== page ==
Wire fraud, tax evasion, diamonds and drones part of Chris Roberts federal indictment

Updated: May. 9, 2019 at 5:15 PM CDT
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NEW ORLEANS (WVUE) - A federal grand jury handed up an indictment charging former Jefferson Parish Council Chairman Chris Roberts on 29 counts, according to the U.S. Attorney’s Office.

Roberts’ sudden departure at the end of April came after almost two years of the feds looking into his financial dealings.

The 41-year-old defendant is charged with wire fraud and tax evasion, according to a court document.

A source said Roberts had been involved in plea negotiations involving an investigation into his finances and side businesses. Over the years, he’s had problems with creditors, the IRS, as well as campaign finance issues.

The indictment names a number of businesses that Roberts owns, including CDS Enterprises, L.L.C, Mardi Market, The West Bank Beacon, Baskin Robbins ice cream stores among other businesses.

Around October 2013, after the death of its owner, Roberts was hired to serve as the general manager of a landscaping corporation located in Terrytown. The company’s new owner, the widow of the former owner, had no prior experience running the business, according to prosecutors.

Roberts was responsible for, among other things, the daily oversight, control, and operation of the business.

Prosecutors said beginning no later than May 2014, Roberts allegedly began defrauding the company by by writing checks made payable to himself or entities whose bank accounts were under his control, including the West Bank Beacon and CDS Enterprises. He also used the company’s bank accounts to buy personal items, the court document said.

The indictment alleges Roberts used “deceptive acts to disguise his behavior and to make the fraudulent transactions appear legitimate by various means.” Roberts is accused of writing checks from the landscaping company that contained false descriptions in the memo line.

He also wrote checks to his businesses claiming they were legitimate payments, the indictment said.

Among the items the former councilman purchased were a customized shipping container to use as a retail location for the operation of his fireworks business, three remote-controlled drones, and a 2.01 carat diamond ring with a split shank and 84 additional diamonds surrounding the primary diamond that cost approximately $16,000, which Roberts used as an engagement ring, prosecutors said.

Roberts also failed to report a substantial amount of income he gained from his businesses, and gambling winnings.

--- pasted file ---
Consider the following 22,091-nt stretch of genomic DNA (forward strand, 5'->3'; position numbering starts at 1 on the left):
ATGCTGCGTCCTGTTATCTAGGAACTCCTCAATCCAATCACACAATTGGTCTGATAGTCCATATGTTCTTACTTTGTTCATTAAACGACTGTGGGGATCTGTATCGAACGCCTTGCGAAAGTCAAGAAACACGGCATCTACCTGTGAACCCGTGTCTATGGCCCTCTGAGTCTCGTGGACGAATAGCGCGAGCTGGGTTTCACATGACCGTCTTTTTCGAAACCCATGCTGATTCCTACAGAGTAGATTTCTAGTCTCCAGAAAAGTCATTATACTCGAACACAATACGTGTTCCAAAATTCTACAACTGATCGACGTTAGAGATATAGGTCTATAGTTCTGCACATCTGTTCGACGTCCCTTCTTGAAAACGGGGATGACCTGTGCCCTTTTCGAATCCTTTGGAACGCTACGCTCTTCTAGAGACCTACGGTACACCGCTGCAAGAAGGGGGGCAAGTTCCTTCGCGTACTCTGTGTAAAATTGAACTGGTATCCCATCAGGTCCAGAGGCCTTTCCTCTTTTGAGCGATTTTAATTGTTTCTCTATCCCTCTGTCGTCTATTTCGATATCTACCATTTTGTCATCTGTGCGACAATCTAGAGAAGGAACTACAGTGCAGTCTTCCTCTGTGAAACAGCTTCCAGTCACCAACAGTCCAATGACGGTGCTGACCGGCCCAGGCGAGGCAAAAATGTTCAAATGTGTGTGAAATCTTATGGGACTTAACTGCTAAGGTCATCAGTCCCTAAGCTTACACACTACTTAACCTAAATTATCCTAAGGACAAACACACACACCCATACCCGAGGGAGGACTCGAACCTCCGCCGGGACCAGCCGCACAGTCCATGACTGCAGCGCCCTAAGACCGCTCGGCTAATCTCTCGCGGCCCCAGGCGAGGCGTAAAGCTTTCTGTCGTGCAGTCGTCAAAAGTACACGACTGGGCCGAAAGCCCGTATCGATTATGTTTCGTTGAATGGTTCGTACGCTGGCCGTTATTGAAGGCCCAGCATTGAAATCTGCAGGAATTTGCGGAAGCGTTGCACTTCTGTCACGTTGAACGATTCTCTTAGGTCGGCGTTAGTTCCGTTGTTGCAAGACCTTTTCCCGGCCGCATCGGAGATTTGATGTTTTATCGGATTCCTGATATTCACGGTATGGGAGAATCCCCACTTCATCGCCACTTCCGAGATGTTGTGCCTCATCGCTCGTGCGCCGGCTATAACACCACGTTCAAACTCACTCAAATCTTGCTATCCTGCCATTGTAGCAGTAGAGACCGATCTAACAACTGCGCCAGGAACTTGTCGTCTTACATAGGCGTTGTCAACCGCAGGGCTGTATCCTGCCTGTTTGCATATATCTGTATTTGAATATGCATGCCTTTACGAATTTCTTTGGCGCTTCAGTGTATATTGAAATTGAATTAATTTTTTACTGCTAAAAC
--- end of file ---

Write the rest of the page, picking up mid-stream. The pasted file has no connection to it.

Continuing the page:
The indictment goes on to say with the help of a certified public accountant, Roberts filed initial returns for Tax Years 2010, 2011, 2012, and 2013, in September 2015, during a contested re-election campaign. These returns underreported substantial income sources. Despite failing to declare many of these sources of income on his federal income tax returns, the former councilman disclosed most of them on the personal financial disclosure statements he completed and filed annually with the Louisiana Board of Ethics.

In mid-2017, after Roberts learned of a federal criminal investigation into his federal income tax returns, he retained a different certified public accountant to prepare amended returns for Tax Years 2010, 2011, 2012, and 2013, as well as original federal income tax returns for Tax Years 2014, 2015, and 2016.

While his amended returns reported significantly more income that the initial income tax return, prosecutors said Roberts withheld substantial income sources from his these returns, as well.

If convicted, Roberts faces a maximum term of 475 years in prison, a fine of up to $6,200,000, up to three years of supervised release after imprisonment, and a mandatory $100 special assessment per count.

“There’s no place for corruption and greed in public service. Today’s grand jury decision is proof that our U.S. Attorney’s Office and federal investigators are again willing to aggressively pursue public corruption, intimidation, and every form of fraud," Jefferson Parish President Mike Yenni said.

Yenni was one of many Jefferson Parish politicians surprised by Roberts’ resignation.

Roberts’ attorney, Eddie Castaing, said he is still reviewing the indictment and has no comment at this time.

Roberts has a long political history in Jefferson Parish. In 2001, he was elected to the school board. He was later elected to the council in 2004.

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